Purpose: To retrospectively evaluate the frequency of blunt cerebrovascular injury (BCVI) in patients with multiple trauma and to retrospectively compare the diagnostic accuracy of duplex Doppler ultrasonography (US) and computed tomographic (CT) angiography by using clinical follow-up and subsequent imaging as reference standards.
Materials and methods: The institutional review board approved this study; informed consent was not required. Charts and images of consecutive patients treated for multiple trauma (injury severity score, >16) between January 1998 and October 2003 were reread by an experienced radiologist. Until October 2002, subjects were screened for BCVI with US. Since November 2002, patients underwent CT angiography of the carotid and vertebral arteries. Sensitivity and specificity of US and CT angiography were calculated with 95% confidence intervals (CIs).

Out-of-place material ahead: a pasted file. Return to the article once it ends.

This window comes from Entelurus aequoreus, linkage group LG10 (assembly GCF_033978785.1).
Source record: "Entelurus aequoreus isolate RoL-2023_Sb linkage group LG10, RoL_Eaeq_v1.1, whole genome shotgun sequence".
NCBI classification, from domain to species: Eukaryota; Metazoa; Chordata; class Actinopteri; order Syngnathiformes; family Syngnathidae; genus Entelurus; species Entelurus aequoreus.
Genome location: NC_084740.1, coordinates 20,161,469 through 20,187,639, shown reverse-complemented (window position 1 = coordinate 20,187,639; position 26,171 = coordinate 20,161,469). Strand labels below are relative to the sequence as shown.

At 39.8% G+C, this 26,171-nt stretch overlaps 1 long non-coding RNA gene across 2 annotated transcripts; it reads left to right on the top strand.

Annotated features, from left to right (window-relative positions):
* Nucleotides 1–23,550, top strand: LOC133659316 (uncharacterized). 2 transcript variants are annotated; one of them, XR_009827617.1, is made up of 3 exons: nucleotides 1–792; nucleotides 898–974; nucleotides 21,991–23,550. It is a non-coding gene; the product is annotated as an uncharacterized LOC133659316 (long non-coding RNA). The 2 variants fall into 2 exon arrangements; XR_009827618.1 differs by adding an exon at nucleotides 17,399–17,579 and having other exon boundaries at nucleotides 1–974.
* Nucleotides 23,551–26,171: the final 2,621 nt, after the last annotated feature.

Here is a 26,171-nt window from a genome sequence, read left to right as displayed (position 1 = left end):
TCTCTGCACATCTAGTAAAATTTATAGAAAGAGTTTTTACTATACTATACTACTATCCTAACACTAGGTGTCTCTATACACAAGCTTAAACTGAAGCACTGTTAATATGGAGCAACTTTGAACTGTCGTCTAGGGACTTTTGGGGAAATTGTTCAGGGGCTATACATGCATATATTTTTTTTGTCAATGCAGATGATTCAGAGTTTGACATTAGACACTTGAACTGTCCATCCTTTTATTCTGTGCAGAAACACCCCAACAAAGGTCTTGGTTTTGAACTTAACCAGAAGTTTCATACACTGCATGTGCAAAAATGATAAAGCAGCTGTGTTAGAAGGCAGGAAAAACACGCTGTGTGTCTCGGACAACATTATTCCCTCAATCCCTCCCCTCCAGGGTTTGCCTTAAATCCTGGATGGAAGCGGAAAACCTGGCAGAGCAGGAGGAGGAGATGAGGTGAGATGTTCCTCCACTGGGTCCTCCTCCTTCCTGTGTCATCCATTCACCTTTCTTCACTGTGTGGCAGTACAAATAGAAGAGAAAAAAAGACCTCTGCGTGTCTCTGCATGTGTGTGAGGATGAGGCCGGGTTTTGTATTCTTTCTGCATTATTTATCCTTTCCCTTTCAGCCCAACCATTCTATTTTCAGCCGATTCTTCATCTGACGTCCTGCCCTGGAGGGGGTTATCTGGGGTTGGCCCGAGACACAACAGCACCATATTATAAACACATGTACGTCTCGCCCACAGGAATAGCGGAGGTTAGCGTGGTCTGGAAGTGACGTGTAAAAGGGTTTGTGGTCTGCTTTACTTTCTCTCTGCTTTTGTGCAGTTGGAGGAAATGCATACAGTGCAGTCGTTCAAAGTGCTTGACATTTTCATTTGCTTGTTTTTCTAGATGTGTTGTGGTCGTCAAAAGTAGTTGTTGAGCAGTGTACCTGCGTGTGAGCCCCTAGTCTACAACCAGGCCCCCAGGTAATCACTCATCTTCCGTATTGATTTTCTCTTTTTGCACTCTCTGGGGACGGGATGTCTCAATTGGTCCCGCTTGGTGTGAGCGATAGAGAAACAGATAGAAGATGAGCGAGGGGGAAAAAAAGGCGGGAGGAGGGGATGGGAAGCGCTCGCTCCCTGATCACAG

Results: The early cohort included 1471 patients (mean age, 35.8 years +/- 17.7 [standard deviation]), and the late cohort included 407 patients (mean age, 39.2 years +/- 18.8). US depicted five blunt vessel injuries but later missed another eight, which led to cerebral ischemia. With a BCVI frequency of 0.9%, sensitivity and specificity of US were 38.5% (95% CI: 13.9%, 68.4%) and 100% (lower 95% confidence limit, 99.7%), respectively. In the second cohort, the BCVI rate was 2.7%. CT angiography depicted BCVI in 11 patients, with a sensitivity of 100% (lower 95% confidence limit, 71.5%), but produced one false-positive result.
Conclusion: Injuries to the cervical arteries among blunt trauma patients are more common than previously reported. Duplex Doppler US has inadequate sensitivity to help rule out this condition. The notable morbidity with missed dissections warrants routine contrast material-enhanced studies of the carotid and vertebral vessels if patients are scheduled for CT of the cervical spine.